Archive | January 2016

Saved seed? Test before you sow

AI seed photo1

Provided that you stored your seed in a cool, dry place, it’s important that you test its viability or ability to sprout with a simple test.

Whenever I purchase seeds vegetable and flower varieties that are advertised to be “bigger,” “brighter,” and “better,” I usually end up having lots of leftover seed.  I don’t have enough room to accommodate them in my garden, nor do I want to grow one hundred plants of the same variety.  So, besides trading some seeds, I often end up storing most of them.
The best place to store seeds is in a cool, dry location, since the two most important factors affecting their longevity are temperature and humidity.  Sorry, but squirreling away seeds in dresser drawers and the pockets of jackets and sport coats is not an option.  Place the seeds inside air-tight containers with a packet of silica gel desiccant to ensure dryness.  Use a screw-type container that has a rubber gasket, such as a peanut butter jar or canning jar.  Then place them in the refrigerator.
For longterm storage, seeds will survive for the longest time if they are frozen.  Seed banks in the business of preserving germplasm store seeds at subzero temperatures.  However-and this is an important warning–the seeds must be completely dry or they can be damaged by the formation of ice crystals.  An indicator of sufficient dryness is brittleness.  A dry bean, for example, should shatter when struck by a hammer and not simply be mashed. Most of us gardeners are probably safer storing our extra seeds in an ordinary refrigerator.
Whether you stored your seeds in the fridge or stashed them in in a cubbyhole in your crawlspace, consider testing their viability with a simple germination test. But before you begin, answer these three questions:
1.      How old is the seed?  Seeds remains viable or are capable of germinating over a certain period of time.  When stored under cool, dry conditions, expect these seeds to produce a good stand of healthy seedlings:  1 year or less:  Onions, Parsley, Parsnips, and Salsify; 2 years:  Corn, Okra, and Peppers; 3 years:  Beans, Cowpeas (Southern peas), and Peas; 4 years:  Beets, Fennel, Mustard, Pumpkins, Rutabagas, Squash, Swiss chard, Tomatoes, Turnips, and Watermelons; 5 years:  Brussels sprouts, Cabbage, Cauliflower, Collards, Eggplant, Muskmelons, Radishes, and Spinach.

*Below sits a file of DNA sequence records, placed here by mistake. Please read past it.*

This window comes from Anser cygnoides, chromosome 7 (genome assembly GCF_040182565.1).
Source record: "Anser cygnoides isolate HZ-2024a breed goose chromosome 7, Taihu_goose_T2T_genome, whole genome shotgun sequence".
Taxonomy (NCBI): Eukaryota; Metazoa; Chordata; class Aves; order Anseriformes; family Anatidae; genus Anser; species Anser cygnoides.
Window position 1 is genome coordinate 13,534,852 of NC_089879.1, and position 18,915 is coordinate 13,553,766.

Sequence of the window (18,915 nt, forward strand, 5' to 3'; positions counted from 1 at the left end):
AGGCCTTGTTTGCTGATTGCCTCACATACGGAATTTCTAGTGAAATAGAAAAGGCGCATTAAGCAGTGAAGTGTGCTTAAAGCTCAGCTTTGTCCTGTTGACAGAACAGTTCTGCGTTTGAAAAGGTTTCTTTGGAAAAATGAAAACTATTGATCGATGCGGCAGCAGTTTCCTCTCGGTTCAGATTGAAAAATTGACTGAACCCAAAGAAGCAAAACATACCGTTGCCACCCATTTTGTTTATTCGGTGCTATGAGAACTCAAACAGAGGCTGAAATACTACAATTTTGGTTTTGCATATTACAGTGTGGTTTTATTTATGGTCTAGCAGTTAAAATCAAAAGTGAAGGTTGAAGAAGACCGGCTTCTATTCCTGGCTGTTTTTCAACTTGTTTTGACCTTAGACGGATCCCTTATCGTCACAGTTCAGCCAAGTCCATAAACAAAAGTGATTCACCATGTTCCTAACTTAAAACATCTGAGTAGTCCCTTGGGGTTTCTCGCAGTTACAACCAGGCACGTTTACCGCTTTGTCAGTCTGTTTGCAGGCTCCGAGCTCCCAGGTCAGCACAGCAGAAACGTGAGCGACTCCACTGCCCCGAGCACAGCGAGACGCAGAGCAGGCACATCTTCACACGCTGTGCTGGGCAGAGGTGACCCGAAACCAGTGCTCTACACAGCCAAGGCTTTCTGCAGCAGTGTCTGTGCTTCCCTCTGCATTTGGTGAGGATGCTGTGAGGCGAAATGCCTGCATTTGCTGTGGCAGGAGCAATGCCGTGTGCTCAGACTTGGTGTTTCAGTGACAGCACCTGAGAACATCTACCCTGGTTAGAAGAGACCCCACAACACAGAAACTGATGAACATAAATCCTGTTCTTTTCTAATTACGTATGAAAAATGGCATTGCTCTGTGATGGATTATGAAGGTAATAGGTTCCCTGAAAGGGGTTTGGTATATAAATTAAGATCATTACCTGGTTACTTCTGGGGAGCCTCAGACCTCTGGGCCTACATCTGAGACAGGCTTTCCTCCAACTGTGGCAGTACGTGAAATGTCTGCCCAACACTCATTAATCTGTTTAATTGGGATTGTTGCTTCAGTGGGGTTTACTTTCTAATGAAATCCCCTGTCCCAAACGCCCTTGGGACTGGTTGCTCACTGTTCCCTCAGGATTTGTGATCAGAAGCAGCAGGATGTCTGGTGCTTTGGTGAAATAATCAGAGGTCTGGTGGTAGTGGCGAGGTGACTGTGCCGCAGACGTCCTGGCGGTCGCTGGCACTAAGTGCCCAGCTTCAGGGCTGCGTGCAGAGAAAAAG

2.      Is the seed the actual variety you wanted to save?  Expect true-to-type varieties with self-pollinated beans, peas, lettuce, and nonhybrid tomatoes.  However, surprises abound with insect-pollinated varieties cucumber, melon, squash, or pumpkin, or wind-pollinated sweet corn, spinach, and Swiss chard.
3.      Was the seed collected from a hybrid?  Hybrid or F1 hybrid seed is the offspring of a cross made between two parent varieties.  If you prefer the original hybrid, discard them.
If your seeds are worthy of being sown this Spring, perform this simple germination test. Count out at least 20 randomly picked seeds (50 is better; professionals use 100) and space them out on two or three layers of moistened paper towels.  Roll the towels up carefully to keep the seeds separate and place the roll in a plastic bag.  Keep it in a warm location between 70 to 80 degrees F.  Check the seeds in 2 or 3 days and every day thereafter for about a week or so to see if any germinated.  Wait at least 3 weeks outside of the normal germination time for most seed varieties.  If the germination percentage is very low, you may want to discard the seed to make room for those bigger, brighter, and better varieties.


Bob Polomski  © 2016


Properly pruning hat-racked crapemyrtles